This page last changed on Jun 13, 2005 by mroberts.

CruiseControl.NET has the following integration with CVS:

Modification Checking via polling
Automatic Source Updates
Automatic labelling on success
Web Integration with ViewCVS

Setting up a CVS project for use with CruiseControl.NET

CruiseControl.NET cannot (yet) automatically checkout a project from CVS - it can only perform updates. Before you start you must therefore checkout the project you want to integrate to a directory on your integration server. You can do this using your normal CVS client (command line, Tortoise etc.)

Make a note of the full path of your working directory (the uppermost directory that got checked out) since you're going to need that data for configuring your CruiseControl.NET server.

You'll also need a command line client installed on the integration server. We recommend using the latest stable Windows client from CVSHome.

Configuring CruiseControl.NET

You need to make sure you use the cvs Source Control block within your project. Read up on this configuration block here : CVS Source Control Block.

Automatic Source Updates

To have CCNet automatically retrieve the latest version of the source from CVS prior to running a build, you should set the autoGetSource attribute to true.

Automatic Labelling (Tagging)

To have CCNet automatically retrieve the latest version of the source from CVS prior to running a build, you should set the labelOnSuccess attribute to true. By default, the name of the tag is ver-buildLabel, but you can change the ver- prefix using the tagPrefix property of the CVS provider.

The contents of the tag will be the currently checked-out files in the build server's local working copy.

Web Integration with ViewCVS

If you have ViewCVS set up, you can link the modifications detected by CruiseControl.NET to the appropriate ViewCVS page by adding the following additional configuration information to the CVS source control section:

<webUrlBuilder type="viewcvs">

Simply change the <url> element to point to the root url for your module in ViewCVS.

Using CruiseControl.NET with CVS over SSH

Very often when using CVS it is best to use SSH as the authentication/transport protocol. This occurs (for example) if you are using a 'SourceForge' or 'GForge' instance for your source control. If you are setting up such a scenario, you may want to follow the steps below to help get you going:

  1. First you need to decide whether you are going to use password or key based authentication. Using keys is more secure, but using passwords is easier to setup initially. If you are going to use keys, you'll need to upload your public key to the server - we don't discuss that here but if you are using SourceForge, see here for some help.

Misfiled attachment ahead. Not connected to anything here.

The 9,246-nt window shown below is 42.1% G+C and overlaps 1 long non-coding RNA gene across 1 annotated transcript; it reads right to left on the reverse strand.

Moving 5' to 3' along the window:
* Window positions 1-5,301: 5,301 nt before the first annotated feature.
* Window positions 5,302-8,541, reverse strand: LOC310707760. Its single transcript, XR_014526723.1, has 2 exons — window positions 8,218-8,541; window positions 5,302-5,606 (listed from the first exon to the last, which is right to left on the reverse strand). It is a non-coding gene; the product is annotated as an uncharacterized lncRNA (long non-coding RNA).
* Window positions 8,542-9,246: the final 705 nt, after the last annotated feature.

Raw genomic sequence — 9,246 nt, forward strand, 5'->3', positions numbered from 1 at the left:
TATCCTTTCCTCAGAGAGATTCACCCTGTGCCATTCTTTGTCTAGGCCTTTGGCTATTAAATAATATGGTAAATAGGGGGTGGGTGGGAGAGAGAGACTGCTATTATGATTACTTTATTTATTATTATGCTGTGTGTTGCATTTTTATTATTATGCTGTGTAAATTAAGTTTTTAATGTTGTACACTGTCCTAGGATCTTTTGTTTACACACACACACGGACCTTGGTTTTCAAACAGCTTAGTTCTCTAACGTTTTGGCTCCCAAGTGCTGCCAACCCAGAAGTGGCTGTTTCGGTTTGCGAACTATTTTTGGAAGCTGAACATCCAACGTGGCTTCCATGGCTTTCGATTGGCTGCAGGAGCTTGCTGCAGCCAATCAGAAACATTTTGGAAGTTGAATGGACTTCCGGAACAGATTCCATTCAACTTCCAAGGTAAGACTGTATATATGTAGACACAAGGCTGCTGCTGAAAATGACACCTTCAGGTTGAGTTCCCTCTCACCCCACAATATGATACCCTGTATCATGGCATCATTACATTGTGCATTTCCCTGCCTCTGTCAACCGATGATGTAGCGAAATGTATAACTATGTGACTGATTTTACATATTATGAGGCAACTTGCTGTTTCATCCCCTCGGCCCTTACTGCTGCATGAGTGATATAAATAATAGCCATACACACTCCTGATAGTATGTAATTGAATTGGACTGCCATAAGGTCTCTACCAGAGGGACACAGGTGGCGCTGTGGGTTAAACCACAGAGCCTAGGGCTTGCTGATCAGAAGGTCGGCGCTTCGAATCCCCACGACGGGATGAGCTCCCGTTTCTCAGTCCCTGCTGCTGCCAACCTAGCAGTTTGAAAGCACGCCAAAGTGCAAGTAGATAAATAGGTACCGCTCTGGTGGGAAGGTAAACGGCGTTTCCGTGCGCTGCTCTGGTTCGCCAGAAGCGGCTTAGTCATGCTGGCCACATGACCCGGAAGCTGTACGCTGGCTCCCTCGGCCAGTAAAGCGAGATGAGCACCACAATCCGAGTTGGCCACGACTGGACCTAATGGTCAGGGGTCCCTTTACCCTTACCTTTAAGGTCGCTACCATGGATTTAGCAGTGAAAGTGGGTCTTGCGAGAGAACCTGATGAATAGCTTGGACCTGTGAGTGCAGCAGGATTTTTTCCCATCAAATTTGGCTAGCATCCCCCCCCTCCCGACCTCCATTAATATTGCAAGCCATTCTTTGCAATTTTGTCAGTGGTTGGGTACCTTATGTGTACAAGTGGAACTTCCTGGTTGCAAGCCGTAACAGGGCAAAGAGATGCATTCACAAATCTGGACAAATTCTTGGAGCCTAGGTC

2. We are going to use 'putty' and 'plink' as our SSH client - download them here . In what follows, we're going to assume that putty and plink are both available in c:\putty.
  3. Start-up putty and create a session with the following details
    – a name that we will use later (e.g. 'mysourcecontrol')
    – SSH protocol
    – hostname set to the host of your source control server
    – Set your username in the 'auto-login username' box of the 'connection' tab
    – If you are using key-based authentication, setup your key details
    Once you've set all these up, save the session, then make sure you can connect (this is important since we need to allow the remote server's SSH key)
  4. We're going to assume in these steps that you are using the CVS command-line client in the 'tools' sub-directory of the CruiseControl home directory, but feel free to use another one of your choice
  5. CVS uses SSH as its transport when the 'ext' authentication type is specified in the CVSROOT (we'll see that later) and the CVS_RSH environment variable points to a SSH cilent. To set the environment variable, you can:
    – Set it as a system environment variable in Windows
    – Wrap the cvs.exe file with a batch script, e.g. use the 'cvswithplinkrsh.bat' batch file in the tools sub-directory.
    If you are using key-based authentication, set the CVS_RSH variable to be the full path of the 'plink.exe' executable. If you are using password-based authentication you'll need to use another batch file to wrap plink so that you can set the password. An example file is 'plinkwithpw.bat' in the tools sub-directory. Note that you'll be setting your CVS password in plain-text so you'll want to keep this file secure.
  6. Decide where you want your working copy of your source-control project to be located, e.g. 'c:\fromcvs\myproject'
  7. Check the project out from source control using the cvs client you are going to use with Cruise Control, e.g. as follows:
    – cd \fromcvs\myproject
    – c:\Program Files\CruiseControl.NET\tools\cvswithplinkrsh -d:ext:mysourcecontrol:/cvsroot/myproject co mymodule
    (here 'mysourcecontrol' corresponds to the putty session you setup in step 3, and the other items in bold are the CVS details for your project.
  8. Now we can setup the CruiseControl.NET config file itself by completing the <sourcecontrol> tag. Here's an example:
    <sourcecontrol type="cvs">
          <executable>c:\Program Files\CruiseControl.NET\tools\cvswithplinkrsh.bat</executable>
Document generated by Confluence on Jun 26, 2005 17:23